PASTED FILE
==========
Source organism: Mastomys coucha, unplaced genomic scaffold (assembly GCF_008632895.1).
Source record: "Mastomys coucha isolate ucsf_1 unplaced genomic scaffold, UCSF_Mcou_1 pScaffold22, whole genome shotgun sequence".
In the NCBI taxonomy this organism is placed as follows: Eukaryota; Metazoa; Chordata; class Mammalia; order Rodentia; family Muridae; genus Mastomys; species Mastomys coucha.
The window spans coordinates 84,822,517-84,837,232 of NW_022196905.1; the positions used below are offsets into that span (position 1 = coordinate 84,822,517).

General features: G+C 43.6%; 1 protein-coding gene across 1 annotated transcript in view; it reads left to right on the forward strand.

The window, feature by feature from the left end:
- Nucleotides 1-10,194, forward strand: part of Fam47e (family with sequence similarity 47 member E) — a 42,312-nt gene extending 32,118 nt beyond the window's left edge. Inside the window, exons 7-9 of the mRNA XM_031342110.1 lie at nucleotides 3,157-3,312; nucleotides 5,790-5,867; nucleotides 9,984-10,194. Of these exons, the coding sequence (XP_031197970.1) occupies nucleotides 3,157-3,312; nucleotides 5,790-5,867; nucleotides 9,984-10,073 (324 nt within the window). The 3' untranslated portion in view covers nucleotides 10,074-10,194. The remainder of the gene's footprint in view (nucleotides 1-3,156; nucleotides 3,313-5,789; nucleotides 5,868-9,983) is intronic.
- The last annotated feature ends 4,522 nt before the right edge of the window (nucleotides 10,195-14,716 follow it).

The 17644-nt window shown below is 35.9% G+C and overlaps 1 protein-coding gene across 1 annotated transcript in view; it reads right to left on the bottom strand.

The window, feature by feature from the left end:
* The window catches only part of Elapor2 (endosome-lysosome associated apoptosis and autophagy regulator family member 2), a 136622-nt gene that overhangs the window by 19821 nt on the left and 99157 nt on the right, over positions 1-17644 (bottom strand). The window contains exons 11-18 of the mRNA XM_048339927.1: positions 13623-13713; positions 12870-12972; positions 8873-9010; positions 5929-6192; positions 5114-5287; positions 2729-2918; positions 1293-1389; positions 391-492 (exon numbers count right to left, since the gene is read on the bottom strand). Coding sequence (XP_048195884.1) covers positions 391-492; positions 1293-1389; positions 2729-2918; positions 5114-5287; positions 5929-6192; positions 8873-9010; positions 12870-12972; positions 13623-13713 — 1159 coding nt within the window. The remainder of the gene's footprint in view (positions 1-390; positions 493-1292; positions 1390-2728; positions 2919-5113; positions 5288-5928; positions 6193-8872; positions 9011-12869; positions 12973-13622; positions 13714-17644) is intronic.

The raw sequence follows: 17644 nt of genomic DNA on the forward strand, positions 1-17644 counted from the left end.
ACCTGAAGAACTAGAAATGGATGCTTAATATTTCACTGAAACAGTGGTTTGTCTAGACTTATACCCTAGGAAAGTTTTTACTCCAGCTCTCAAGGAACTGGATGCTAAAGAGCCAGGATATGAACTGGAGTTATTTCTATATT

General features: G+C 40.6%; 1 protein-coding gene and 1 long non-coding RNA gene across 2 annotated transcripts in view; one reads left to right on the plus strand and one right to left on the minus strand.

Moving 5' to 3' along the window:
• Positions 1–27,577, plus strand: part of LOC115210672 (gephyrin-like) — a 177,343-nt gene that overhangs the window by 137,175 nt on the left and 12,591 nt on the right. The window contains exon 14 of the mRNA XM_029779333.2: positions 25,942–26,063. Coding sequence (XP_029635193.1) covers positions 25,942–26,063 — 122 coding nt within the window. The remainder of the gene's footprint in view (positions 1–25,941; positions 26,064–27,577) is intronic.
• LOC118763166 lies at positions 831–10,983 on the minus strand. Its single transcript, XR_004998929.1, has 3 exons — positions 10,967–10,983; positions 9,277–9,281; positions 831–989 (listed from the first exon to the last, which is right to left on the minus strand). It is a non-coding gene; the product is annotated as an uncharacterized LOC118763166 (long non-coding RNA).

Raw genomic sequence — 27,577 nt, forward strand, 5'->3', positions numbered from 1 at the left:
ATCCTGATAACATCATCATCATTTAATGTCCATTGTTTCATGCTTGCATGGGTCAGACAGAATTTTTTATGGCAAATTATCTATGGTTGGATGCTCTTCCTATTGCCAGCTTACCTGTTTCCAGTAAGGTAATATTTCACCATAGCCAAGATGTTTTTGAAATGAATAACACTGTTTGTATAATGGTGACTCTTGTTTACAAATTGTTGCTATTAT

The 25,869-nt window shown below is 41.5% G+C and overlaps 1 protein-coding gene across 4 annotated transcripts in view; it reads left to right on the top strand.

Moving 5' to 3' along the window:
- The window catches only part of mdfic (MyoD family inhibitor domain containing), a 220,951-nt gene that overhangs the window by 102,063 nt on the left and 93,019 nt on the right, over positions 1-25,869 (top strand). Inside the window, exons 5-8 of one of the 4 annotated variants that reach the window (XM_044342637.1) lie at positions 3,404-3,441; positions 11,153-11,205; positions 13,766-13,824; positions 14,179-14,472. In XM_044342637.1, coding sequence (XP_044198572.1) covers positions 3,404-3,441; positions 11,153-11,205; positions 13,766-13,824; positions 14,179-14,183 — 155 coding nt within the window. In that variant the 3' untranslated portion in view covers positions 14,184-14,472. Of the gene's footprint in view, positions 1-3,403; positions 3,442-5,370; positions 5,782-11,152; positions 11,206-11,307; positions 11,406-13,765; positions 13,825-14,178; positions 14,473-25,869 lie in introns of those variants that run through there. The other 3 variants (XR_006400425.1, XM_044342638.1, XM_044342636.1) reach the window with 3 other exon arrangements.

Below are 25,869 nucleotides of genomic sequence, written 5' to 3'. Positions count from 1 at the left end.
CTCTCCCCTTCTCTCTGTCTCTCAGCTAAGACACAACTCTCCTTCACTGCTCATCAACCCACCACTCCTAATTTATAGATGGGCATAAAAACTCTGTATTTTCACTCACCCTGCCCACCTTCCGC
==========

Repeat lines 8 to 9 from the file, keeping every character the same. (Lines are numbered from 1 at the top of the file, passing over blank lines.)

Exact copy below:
- The last annotated feature ends 4,522 nt before the right edge of the window (nucleotides 10,195-14,716 follow it).

The 17644-nt window shown below is 35.9% G+C and overlaps 1 protein-coding gene across 1 annotated transcript in view; it reads right to left on the bottom strand.